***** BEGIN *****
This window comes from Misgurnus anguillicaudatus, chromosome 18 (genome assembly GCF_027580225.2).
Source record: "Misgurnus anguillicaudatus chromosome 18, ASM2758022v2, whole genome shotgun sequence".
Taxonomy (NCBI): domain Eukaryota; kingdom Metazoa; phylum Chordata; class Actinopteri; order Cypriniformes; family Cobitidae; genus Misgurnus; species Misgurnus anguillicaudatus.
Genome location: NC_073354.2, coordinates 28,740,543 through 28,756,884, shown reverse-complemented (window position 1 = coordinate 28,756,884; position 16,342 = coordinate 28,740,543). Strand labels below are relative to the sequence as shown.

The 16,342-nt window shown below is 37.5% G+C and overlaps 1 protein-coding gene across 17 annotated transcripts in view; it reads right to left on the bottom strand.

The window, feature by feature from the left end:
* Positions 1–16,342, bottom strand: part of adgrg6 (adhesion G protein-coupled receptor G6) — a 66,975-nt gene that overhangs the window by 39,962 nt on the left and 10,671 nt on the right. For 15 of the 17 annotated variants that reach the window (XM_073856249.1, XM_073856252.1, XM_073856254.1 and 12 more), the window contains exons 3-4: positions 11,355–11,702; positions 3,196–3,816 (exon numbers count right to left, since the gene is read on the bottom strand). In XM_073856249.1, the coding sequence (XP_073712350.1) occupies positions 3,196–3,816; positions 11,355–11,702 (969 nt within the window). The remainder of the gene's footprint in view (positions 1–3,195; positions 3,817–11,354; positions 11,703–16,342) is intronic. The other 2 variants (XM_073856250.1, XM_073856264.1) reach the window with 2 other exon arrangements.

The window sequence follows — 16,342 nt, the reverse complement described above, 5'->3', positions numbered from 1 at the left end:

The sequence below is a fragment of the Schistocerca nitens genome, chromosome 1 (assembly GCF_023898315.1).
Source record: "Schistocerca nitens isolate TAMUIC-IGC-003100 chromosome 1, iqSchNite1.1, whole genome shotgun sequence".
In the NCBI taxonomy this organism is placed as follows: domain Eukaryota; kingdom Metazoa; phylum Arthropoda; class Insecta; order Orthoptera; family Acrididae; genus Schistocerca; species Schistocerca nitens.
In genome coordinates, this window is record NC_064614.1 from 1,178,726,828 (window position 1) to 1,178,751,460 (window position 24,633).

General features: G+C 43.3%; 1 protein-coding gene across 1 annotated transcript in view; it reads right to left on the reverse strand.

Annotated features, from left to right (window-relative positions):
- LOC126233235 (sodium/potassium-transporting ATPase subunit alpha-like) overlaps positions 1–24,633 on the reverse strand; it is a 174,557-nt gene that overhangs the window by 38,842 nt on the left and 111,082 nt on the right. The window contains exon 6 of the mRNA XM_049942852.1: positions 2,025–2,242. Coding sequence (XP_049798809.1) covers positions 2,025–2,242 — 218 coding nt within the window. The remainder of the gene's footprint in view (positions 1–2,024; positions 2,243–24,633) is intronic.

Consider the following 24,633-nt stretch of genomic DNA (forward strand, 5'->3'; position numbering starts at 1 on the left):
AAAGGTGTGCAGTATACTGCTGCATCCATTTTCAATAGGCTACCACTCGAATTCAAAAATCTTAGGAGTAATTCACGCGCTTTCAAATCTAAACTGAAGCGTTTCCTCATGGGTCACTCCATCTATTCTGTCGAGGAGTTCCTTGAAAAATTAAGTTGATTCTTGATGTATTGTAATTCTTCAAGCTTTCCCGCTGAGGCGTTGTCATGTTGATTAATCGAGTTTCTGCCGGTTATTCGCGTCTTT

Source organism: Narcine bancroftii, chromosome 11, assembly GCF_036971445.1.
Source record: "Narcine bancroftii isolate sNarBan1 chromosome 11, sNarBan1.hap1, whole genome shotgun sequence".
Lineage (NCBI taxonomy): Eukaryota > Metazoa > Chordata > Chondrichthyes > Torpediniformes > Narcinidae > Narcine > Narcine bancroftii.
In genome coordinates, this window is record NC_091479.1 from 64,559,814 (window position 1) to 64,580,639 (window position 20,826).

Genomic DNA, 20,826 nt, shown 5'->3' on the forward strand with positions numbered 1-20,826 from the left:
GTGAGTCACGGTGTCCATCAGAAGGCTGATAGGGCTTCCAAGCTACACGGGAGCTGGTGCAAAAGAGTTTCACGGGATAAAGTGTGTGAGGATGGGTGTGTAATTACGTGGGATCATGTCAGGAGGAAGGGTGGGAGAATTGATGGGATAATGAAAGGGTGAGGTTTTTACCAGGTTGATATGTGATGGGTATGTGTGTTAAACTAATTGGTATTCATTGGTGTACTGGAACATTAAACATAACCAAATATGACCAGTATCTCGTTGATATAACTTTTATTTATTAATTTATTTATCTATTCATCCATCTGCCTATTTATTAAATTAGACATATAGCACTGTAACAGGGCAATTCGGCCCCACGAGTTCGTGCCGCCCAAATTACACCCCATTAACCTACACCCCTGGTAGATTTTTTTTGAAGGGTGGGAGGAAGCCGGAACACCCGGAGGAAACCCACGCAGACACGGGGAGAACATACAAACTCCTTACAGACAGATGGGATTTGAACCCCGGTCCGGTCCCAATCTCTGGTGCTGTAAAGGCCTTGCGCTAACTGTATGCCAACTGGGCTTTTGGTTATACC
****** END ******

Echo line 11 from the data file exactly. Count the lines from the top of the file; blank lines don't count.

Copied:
In the NCBI taxonomy this organism is placed as follows: domain Eukaryota; kingdom Metazoa; phylum Arthropoda; class Insecta; order Orthoptera; family Acrididae; genus Schistocerca; species Schistocerca nitens.